JPMorgan Chase says that its potential losses related to Bernard L. Madoff, the man accused of engineering an immense global Ponzi scheme, are “pretty close to zero.” But what some angry European investors want to know is when the bank cut its exposure to Mr. Madoff — and why.
As early as 2006, the bank had started offering investors a way to leverage their bets on the future performance of two hedge funds that invested with Mr. Madoff. To protect itself from the resulting risk, the bank put $250 million of its own money into those funds.
But the bank suddenly began pulling its millions out of those funds in early autumn, months before Mr. Madoff was arrested, according to accounts from Europe and New York that were subsequently confirmed by the bank. The bank did not notify investors of its move, and several of them are furious that it protected itself but left them holding notes that the bank itself now says are probably worthless.
A spokeswoman, Kristin Lemkau, said the bank withdrew from the Madoff-linked funds last fall after “a wide-ranging review of our hedge fund exposure.” Ms. Lemkau acknowledged, however, that the bank also “became concerned about the lack of transparency to some questions we posed as part of our review.”
Investors were not alerted to the move because, under sales agreements, the issues did not meet the threshold necessary to permit the bank to restructure the notes, she said. Under those circumstances, she added, “we did not have the right to disclose our concerns.”
That doesn’t satisfy some investors. As they see it, they were the first people who should have been alerted to the bank’s concerns. “Instead, we continued to pay our fees to the bank and remained the only ones exposed to the risks that JPMorgan did not want to assume,” said the chief asset manager of an Italian investment firm, who declined to be identified because of potential litigation.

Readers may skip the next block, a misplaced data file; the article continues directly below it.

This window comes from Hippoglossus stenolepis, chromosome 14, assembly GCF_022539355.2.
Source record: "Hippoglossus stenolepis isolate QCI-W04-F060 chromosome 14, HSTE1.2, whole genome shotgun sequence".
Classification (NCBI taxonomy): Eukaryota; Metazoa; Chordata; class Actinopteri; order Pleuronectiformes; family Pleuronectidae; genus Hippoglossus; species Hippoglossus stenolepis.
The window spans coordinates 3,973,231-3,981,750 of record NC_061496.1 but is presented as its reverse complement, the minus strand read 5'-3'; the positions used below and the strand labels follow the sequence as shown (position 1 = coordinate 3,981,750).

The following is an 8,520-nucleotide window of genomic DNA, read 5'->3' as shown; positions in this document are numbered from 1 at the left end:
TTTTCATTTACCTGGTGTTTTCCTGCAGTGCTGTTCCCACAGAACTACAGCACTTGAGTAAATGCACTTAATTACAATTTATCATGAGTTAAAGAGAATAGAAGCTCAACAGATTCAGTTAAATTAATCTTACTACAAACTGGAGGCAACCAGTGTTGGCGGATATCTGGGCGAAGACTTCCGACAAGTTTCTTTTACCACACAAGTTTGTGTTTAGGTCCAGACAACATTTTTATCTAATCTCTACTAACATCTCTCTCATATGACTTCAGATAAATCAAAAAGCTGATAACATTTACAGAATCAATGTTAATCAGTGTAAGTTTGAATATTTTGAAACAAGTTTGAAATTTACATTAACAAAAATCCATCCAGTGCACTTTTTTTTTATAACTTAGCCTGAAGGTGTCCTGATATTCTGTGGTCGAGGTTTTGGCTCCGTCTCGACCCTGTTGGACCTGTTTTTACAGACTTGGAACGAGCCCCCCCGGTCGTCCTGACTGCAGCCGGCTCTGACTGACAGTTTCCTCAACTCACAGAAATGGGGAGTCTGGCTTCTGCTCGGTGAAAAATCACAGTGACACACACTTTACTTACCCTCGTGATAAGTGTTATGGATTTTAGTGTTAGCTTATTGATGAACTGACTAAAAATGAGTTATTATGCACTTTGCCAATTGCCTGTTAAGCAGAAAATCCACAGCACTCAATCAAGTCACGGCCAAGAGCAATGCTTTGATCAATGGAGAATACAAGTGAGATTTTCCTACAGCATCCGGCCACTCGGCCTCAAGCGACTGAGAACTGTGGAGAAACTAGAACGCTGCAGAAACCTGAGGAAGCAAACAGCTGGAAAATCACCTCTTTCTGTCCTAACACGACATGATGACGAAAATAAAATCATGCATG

The tale began several years ago when a unit of JPMorgan Chase in London issued a series of complex derivatives that gave investors a way to triple their bets on the Fairfield funds, whose solid consistency mirrored the track record that had quietly — and ruinously — drawn investors to Mr. Madoff for decades.
Leveraged notes issued by big banks like JPMorgan Chase and Nomura became conduits through which fresh money flowed from institutional investors into the Fairfield Sentry and the euro-based Fairfield Sigma funds, both run by the Fairfield Greenwich Group — and, in turn, into Mr. Madoff’s hands.
The arrangement worked like this: Investors put up cash to buy the notes from the bank. In return, the bank promised to pay them up to three times the future earnings of the Fairfield funds. When the notes matured in five years, assuming the funds did well, these investors would get more than if they had invested in the funds directly. The bank collected just under 2 percent in fees, investors said.
And because the bank had to hedge its entire risk, it put up to three times the face amount of the notes into the Fairfield funds. Thus, Fairfield Greenwich got more cash to manage than it otherwise would have, increasing its own fee income. To reward note-holders for making that possible, Fairfield paid them a so-called rebate of a fifth to a third of a percentage point a year, according to documentation of those transactions.
The first sign of trouble came in early October, when Fairfield Greenwich notified investors that it would no longer pay them rebates.
The reason, according to the Italian asset manager, was that JPMorgan Chase had “suddenly cashed out” of the Fairfield funds. “The official explanation was that there had been a strategic decision to get out of all hedge funds,” the asset manager said. “The Fairfield official was quite upset.”
Several other European money managers said they were told the same thing.
A spokesman for Fairfield Greenwich declined to comment on the bank’s actions last fall, citing restrictions imposed by the beleaguered firm’s lawyers.
Given the turbulent times, the Italian asset manager said he thought the bank urgently needed to raise cash. That seemed the only way to explain why the bank would pull out of a fund that was up 5 percent when other major market indexes were down 30 percent, he added.
A source close to JPMorgan Chase, however, recalled bank officials saying that the bank’s “due-diligence people had too many doubts” about the performance of the underlying funds.